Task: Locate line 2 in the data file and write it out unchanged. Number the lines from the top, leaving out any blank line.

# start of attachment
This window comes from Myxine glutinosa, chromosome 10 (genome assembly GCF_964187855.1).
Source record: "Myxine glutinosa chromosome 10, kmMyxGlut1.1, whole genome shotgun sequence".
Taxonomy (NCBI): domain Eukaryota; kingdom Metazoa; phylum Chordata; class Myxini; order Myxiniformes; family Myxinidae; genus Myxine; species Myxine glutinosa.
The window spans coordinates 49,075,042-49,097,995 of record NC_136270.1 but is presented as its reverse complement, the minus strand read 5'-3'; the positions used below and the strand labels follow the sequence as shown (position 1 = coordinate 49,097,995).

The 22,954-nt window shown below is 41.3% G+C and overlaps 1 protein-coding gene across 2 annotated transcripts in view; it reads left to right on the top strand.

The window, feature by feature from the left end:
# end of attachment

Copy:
Source record: "Myxine glutinosa chromosome 10, kmMyxGlut1.1, whole genome shotgun sequence".